I was going to read things about mental health and what to say to people who are not next to you. A few friends confessed that they thought, at some point in their life, to commit suicide. A few things stopped them from attempting this - the thought of their grandma being heartbroken to lose them, the fact that death is messy, and someone else needs to clean after you, or a tiny bit of hope that things might get better in spring. And so, I learned to block my first instinct and ask, "Are you crazy? Why would you do that?" and instead, I tried to sail with them through strong winds and big waves. I learned that proximity and presence are often the most effective tactics in easing the mentally downtrodden burdens. But with people who are not next to you, how do you communicate?


Some people are very good at compartmentalizing things and stuffing emotions and memories away that they don't want to talk about or deal with. But this constant hiding has a price and can spiral into depression. And depression lies. It lies relentlessly and cruelly and seductively and convincingly. It lies day after day, night after night, making you feel the pain and the hopelessness more intense. It's not cowardly to fall prey to these inexorable lies, but not taking care of depression only leads to needless suffering. Depression has also been linked to various physical health issues, including heart disease, obesity, diabetes, Alzheimer's disease, and other chronic disorders.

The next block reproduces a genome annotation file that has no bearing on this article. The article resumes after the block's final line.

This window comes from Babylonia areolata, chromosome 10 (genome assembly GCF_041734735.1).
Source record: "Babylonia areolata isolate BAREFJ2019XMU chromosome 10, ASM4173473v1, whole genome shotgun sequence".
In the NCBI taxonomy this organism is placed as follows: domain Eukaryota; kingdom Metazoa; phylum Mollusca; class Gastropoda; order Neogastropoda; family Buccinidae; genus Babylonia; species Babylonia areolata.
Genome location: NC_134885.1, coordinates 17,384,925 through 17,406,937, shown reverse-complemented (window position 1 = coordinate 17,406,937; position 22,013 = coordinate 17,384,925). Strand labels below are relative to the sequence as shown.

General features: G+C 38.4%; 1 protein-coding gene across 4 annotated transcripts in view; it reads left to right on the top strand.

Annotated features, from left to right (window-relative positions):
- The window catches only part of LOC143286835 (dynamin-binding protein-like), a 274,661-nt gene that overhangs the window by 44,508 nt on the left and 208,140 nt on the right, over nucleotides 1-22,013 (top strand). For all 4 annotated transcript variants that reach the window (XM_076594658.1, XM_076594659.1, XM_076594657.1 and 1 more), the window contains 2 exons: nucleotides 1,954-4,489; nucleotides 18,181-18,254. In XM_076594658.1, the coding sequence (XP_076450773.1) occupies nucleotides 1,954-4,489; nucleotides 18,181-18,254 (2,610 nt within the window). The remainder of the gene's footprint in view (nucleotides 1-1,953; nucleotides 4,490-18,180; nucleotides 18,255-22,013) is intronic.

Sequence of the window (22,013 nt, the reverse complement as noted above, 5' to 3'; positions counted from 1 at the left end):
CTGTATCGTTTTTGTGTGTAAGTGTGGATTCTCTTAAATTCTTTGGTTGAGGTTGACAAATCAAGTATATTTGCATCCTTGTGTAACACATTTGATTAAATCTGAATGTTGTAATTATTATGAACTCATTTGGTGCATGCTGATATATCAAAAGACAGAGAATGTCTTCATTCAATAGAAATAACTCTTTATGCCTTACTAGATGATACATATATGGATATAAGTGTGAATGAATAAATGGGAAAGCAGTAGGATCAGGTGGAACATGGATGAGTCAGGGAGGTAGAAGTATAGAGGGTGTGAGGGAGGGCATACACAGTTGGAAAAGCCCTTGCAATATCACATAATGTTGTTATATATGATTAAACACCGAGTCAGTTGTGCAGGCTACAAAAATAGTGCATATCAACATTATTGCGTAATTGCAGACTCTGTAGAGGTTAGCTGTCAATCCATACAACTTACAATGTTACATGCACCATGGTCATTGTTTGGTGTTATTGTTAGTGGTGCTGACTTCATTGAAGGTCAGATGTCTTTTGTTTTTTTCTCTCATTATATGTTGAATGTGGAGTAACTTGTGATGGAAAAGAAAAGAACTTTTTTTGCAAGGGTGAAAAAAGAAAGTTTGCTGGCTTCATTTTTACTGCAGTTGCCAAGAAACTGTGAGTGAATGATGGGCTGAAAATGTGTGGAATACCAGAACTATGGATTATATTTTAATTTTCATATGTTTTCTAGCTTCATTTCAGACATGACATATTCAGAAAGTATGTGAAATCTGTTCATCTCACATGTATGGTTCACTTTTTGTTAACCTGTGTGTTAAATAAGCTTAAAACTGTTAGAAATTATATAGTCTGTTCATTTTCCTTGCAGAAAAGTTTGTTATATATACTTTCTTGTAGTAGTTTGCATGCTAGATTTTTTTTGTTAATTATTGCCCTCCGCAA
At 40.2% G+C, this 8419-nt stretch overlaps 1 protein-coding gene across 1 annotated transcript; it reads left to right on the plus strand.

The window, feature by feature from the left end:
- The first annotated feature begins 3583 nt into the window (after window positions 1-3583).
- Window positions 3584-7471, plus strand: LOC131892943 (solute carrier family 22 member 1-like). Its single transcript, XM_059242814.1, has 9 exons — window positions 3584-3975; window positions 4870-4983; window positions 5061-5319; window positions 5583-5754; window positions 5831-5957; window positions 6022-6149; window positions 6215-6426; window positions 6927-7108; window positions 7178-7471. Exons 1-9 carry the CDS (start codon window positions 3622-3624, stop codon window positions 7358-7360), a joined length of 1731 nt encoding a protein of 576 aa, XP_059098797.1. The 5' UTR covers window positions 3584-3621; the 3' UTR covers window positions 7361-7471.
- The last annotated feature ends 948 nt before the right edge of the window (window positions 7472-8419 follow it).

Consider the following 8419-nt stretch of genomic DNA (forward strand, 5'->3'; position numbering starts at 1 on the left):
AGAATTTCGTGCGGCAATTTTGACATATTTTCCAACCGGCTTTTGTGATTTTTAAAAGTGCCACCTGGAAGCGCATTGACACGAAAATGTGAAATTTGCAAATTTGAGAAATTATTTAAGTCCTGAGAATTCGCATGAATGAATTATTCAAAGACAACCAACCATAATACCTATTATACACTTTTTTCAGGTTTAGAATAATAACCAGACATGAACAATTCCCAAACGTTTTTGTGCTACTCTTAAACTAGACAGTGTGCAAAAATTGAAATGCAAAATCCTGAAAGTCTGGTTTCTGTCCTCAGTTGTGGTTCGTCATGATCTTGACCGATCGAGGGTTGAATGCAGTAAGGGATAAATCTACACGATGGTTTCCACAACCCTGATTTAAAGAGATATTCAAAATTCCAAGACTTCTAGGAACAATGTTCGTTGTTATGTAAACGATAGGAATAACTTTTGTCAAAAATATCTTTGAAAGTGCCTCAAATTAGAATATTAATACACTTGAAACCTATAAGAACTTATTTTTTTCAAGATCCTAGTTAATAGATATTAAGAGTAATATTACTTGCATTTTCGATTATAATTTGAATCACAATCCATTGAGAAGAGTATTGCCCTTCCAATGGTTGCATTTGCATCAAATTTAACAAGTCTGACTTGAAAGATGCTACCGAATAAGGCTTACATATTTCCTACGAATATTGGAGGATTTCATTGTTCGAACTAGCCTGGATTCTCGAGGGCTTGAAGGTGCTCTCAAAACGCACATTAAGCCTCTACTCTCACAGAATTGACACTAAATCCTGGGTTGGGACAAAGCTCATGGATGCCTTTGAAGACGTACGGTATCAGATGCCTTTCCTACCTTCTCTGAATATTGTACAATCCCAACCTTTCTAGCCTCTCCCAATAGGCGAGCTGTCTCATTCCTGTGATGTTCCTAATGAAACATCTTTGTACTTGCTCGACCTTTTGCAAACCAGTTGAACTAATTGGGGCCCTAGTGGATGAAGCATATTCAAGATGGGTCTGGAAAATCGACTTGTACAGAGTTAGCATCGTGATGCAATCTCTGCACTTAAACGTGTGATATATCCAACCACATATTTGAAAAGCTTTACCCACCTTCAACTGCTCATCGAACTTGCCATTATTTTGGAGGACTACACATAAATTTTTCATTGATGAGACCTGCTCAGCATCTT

There's a quote by David Foster Wallace about how painful it can be to live with depression and how human it is to feel that the pain can not end unless you die.

"The so-called 'psychotically depressed' person who tries to kill herself doesn't do so out of quote 'hopelessness' or any abstract conviction that life's assets and debits do not square. And surely not because death seems suddenly appealing. The person in whom Its invisible agony reaches a certain unendurable level will kill herself the same way a trapped person will eventually jump from the window of a burning high-rise. Make no mistake about people who leap from burning windows. Their terror of falling from a great height is still just as great as it would be for you or me standing speculatively at the same window just checking out the view; i.e., the fear of falling remains a constant. The variable here is the other terror, the fire's flames: when the flames get close enough, falling to death becomes the slightly less terrible of two terrors. It's not desiring the fall; it's terror of the flames. And yet nobody down on the sidewalk, looking up and yelling 'Don't!' and 'Hang on!', can understand the jump. Not really. You'd have to have personally been trapped and felt flames to really understand a terror way beyond falling."